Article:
God is good. But some might scoff, “If God is good, why do some Christians suffer from terminal cancer?”
There are no easy answers to this question, and if you are a believer who does suffer from terminal cancer, you might take some comfort from the true story of the late Dr Richard Teo Keng Seng.
Dr Teo had everything that most Singaporeans could aspire to by the time he was in his 30s — wealth measured in millions of dollars, a thriving aesthetics practice, and sports cars, including a Ferrari 430.
“I’m a typical product of today’s society,” said Dr Teo in a speech in November 2011.
“From young, I’ve always been under the influence and impression that to be happy is to be successful. And to be successful, is to be wealthy. So I led my life according to this motto.”
Despite being born into a poor family, Dr Teo excelled in his studies and was accepted in medical school.
In medical school, he chose the quick way to big bucks — by switching from opthalmology to aesthetics.
The move paid handsomely for him, and in the first year, his cosmetic surgery clinic ‘was raking in millions’.
Dr Teo’s newly-made wealth opened the door to high-society life. He loved dinning at Michelin-rated restaurants and rubbing shoulders with celebrities.
Dr Teo also loved life in the fast lane and, at the pinnacle of his life, owned sports cars like the Honda S2000, Subaru WRX, Nissan GTR and a Ferrari 430
On how he would spend his weekends, Dr Teo said, “Typically, I’d have car club gatherings. I’d take out my track car and go up to Sepang in Malaysia for car racing. It was my life.”
Dr Teo had no time for God although he had been baptised many years earlier. When his friends experienced a personal revival, they advised Dr Teo to return to church with them, but their advice fell on stony ground.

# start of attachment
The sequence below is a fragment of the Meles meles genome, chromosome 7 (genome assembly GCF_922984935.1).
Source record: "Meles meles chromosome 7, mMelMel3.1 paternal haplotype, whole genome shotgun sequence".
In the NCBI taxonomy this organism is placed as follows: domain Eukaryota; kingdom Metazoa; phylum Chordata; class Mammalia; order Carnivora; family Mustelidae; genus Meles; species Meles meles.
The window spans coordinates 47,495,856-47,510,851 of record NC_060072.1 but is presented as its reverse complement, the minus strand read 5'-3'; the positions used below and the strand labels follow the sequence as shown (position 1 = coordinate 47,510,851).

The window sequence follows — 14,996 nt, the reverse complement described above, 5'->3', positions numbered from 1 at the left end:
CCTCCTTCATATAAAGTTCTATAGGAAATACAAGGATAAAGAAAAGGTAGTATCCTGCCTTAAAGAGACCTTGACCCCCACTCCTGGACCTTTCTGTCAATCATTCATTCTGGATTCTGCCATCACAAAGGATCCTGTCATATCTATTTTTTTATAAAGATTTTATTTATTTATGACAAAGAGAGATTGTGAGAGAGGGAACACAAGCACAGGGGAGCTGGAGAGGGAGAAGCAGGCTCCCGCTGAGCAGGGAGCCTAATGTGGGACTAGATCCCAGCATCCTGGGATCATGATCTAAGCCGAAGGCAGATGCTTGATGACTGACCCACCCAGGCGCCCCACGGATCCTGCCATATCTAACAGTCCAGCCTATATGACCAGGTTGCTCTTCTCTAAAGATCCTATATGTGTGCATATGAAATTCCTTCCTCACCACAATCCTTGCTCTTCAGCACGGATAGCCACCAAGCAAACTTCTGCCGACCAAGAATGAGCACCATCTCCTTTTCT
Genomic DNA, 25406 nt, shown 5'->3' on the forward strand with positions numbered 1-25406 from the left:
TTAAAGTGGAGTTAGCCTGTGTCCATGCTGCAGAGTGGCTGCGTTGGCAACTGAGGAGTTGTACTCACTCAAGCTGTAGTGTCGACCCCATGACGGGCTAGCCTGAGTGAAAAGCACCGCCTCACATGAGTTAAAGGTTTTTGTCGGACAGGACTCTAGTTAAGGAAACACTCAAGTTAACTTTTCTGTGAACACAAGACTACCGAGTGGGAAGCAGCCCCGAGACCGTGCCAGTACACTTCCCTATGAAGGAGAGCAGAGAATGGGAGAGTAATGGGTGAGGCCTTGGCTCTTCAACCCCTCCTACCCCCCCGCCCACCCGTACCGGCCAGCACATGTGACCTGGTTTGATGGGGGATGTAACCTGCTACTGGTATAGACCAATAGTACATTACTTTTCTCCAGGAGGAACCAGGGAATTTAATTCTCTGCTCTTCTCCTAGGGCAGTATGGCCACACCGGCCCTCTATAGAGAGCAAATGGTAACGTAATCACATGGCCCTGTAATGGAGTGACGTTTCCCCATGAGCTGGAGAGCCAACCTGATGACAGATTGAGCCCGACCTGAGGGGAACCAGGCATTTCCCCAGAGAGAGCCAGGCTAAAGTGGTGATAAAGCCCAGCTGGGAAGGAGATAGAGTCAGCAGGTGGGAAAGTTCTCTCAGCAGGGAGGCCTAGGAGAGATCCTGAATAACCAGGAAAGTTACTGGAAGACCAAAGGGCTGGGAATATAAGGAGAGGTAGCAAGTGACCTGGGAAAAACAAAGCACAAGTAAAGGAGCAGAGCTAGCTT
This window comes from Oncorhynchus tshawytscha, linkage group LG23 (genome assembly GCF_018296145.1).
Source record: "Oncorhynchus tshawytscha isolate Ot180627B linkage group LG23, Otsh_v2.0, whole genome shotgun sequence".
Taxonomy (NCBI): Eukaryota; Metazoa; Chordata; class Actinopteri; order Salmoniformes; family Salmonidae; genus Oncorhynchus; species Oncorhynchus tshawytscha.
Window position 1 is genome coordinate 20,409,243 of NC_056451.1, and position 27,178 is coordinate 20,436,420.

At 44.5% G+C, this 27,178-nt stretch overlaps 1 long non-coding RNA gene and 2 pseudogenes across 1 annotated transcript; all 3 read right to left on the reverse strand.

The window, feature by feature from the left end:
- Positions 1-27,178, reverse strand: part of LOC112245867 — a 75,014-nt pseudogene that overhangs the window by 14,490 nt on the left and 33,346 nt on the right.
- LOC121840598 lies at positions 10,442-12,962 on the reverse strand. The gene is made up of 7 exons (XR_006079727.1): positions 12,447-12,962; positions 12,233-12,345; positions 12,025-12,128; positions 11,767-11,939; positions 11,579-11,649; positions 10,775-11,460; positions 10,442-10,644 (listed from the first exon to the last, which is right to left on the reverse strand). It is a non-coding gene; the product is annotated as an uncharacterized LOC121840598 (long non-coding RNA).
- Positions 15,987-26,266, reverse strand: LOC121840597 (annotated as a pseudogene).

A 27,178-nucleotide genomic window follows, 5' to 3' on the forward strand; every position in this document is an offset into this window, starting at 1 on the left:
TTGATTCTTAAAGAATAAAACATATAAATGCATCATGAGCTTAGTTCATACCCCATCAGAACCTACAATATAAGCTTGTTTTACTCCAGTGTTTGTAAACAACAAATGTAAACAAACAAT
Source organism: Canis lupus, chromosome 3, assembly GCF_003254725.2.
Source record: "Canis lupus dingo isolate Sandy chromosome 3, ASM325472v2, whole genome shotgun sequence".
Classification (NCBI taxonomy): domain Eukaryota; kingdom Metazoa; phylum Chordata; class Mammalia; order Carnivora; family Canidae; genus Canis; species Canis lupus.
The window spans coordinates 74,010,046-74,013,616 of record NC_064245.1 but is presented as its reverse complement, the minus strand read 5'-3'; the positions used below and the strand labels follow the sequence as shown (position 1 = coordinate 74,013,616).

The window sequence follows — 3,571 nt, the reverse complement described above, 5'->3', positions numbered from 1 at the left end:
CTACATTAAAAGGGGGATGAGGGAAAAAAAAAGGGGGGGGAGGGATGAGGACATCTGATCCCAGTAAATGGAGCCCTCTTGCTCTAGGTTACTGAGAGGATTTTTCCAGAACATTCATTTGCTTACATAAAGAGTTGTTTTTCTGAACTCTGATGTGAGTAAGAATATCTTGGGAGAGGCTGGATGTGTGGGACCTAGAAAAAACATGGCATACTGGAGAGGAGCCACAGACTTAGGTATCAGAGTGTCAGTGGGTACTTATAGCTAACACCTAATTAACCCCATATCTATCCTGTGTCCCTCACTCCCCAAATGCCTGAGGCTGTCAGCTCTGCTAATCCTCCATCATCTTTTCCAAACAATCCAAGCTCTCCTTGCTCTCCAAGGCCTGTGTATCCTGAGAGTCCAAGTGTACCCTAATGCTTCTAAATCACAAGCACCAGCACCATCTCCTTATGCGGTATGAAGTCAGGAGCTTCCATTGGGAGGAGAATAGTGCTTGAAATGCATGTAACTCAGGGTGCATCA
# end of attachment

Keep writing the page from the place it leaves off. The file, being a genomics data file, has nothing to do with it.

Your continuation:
“In my arrogance, I told them, “You know what? You go tell your pastor to change his sermon to 2pm and I will consider coming to church,” said Dr Teo.
In his arrogance, Dr Teo also uttered the following statement to his friends, “If God really wanted me to come back to church, He will give me a sign.”
It was a statement which he later said he would live to rue, because by the end of 3 weeks, he would — without first being diagnosed with terminal lung cancer — find himself back in church.
Said Dr Teo, “My whole world just turned upside down. I couldn’t accept it. I have a hundred relatives on both sides — my mom’s and my dad’s — and not a single one has cancer. To my mind, I have good genes, I’m not supposed to be having this! Some of my relatives are heavy chain smokers. Why am I having lung cancer? I was in denial.”
Dr Teo also fell into deep depression. He searched for answers. There weren’t any… until he heard an “inner voice”.
Said Dr Teo, “There I was lying on the operating table, staring blankly at the ceiling in a cold, quiet operating theatre. Suddenly, I heard an inner voice; it was not coming from the outside; it was inside. This small inner voice was one that I had never felt before. And it said very specifically: “This has to happen to you, at your prime, because it’s the only way you can understand.””